Second year – Apply 2 pounds of a complete fertilizer (13-13-13) in a circle under the drip line of the tree in early spring. Apply 1/2 pound ammonium nitrate (33-0-0) under the drip line of the tree in early June.

Third year – Apply 4 pounds of a complete fertilizer (13-13-13) in a circle starting 2 feet from the base of the tree out to the edge of the drip line. Apply half of the fertilizer in early spring and the remaining half in August (late summer). If the trees indicate nitrogen deficiency (pale foliage, less than 10 inches of shoot growth) add 1/2 pound 33-0-0 to the August application.

Mature trees – Fertilize at the rate of 1 to 1 1/2 pounds of a complete fertilizer per year of age until trees are 8 to 10 years old. Then apply 8 to 10 pounds per year. Divide this fertization into 2 applications - early spring and late summer. If trees indicate nitrogen deficiency, add 1 pound of 33-0-0 to the late summer application. If soil tests indicate high levels of phosphorus, do not use a complete fertilizer. Instead, base fertilization on soil test recommendations.


Fruit trees respond well to irrigation during times of drought. Prolonged summer droughts reduce vegetative and fruit growth. If it is needed, irrigation during the early life of a fruit tree will speed the development of the tree structure and bring the tree into bearing up to 2 years earlier than nonirrigated trees. The fruit from a bearing tree that is irrigated during a prolonged summer drought will be larger than the fruit from a tree that is not irrigated. By mid- to late summer, the irrigated bearing tree will be in better condition to set fruit buds for the following year than the nonirrigated tree will be. In general, 1 inch of water per week should suffice. Drip or trickle irrigation is ideal because the slow rate of application allows the water to soak deeply into the soil. This encourages deep root growth that enables fruit trees to withstand better the stresses of hot, dry summer weather.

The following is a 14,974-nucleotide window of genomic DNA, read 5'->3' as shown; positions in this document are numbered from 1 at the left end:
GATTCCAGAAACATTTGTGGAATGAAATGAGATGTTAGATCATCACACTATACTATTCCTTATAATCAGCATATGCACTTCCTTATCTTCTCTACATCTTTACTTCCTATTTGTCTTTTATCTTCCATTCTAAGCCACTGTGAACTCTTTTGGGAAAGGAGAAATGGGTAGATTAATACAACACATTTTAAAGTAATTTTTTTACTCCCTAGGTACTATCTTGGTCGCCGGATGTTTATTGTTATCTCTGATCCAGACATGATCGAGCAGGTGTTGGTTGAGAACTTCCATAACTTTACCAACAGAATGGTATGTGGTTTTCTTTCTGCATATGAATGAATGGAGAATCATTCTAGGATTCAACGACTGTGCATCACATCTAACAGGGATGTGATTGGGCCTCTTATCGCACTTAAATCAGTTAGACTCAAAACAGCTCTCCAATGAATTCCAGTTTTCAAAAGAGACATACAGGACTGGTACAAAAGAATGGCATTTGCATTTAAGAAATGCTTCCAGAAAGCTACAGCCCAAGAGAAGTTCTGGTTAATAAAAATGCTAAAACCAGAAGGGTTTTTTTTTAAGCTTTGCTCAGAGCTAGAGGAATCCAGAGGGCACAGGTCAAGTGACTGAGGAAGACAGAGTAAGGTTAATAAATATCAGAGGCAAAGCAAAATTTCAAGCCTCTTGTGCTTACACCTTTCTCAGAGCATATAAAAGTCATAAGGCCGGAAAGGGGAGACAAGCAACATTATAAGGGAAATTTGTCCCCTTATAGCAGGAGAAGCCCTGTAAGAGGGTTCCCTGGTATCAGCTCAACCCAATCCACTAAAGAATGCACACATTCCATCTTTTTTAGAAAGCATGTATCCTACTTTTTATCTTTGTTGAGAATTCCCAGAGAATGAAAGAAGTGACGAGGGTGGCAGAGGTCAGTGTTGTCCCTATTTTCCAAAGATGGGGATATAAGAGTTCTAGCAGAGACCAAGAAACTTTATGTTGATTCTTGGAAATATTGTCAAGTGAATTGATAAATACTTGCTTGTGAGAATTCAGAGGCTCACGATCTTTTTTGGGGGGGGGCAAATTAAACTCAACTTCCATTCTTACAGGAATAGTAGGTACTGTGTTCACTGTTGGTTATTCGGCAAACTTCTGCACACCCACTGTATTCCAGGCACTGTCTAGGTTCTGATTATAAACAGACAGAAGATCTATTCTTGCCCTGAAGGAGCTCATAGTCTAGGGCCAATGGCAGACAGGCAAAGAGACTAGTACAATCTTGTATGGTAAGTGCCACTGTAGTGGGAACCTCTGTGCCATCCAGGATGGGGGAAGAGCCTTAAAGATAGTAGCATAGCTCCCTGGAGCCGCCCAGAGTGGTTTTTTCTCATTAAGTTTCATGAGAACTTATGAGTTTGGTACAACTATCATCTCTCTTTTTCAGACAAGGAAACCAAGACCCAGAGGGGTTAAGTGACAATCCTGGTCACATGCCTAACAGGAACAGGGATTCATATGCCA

The best time to prune fruit trees is late winter and early spring before bud break. Do not prune in October, November, December, or January.

Training the fruit tree is much easier if you start the process the year it is planted. The goal of pruning peach, nectarine, and plum trees is to create an open-centered, vase-shaped tree with the main scaffold branches covering all the area allotted for the tree. The mature tree will have branches forming the sides of the vase, and the interior of the tree will be open so that sunlight can contact all branches and twigs.

Immediately after planting, while the tree is still dormant, cut back the tree to 24 to 30 inches above the ground. This will result in the emergence of several branches near the top of the remaining stem. Avoid scaffold branches that arise from the trunk higher than 30 inches from the ground, as they will make the tree top heavy. Remove all lateral branches to within 1/2 to 1 inch of the trunk.

After growth starts, remove all the new growth except four to six branches equally spaced around the trunk. Branches arising lower than 20 inches above the ground are less desirable than those higher on the stem. At the end of the first season of growth, reduce the number of lateral branches to 3 or 4 spaced about 6 inches apart vertically and equally distributed around the tree trunk (Figure 1). These will become the main scaffold branches of the tree. Choose branches of equal vigor. Sometimes weak branches will never catch up with more vigorous branches and will eventually be removed. It is very desirable to have the scaffold branches growing at a 45° angle from the trunk of the tree. A branch that is more upright, with a less than 45° angle, will be more vegetative than fruitful. If the branch grows at an angle more than 45° from the trunk, horizontal to the ground or lower, it will lack sufficient vigor to be a useful scaffold branch.

A small tree with a few sprouts.
Figure 1. At planting, cut back the tree to 24 to 30 inches from the ground. Several branches will emerge from the remaining stem. Select 4 to 6 branches equally spaced around the trunk. At the end of the first season of growth, reduce the number of lateral branches to 3 or 4 equally distributed around the trunk. These will bcome the main scaffold branches of the tree.

First year dormant pruning – To encourage branching, remove the terminal bud of the selected scaffold branches after the first growing season. The tree needs maximum foliage during the first through third growing seasons to establish the tree structure. Minimal pruning that leaves maximum foliage is desirable in the first and second dormant prunings. Prune to establish the vase shape.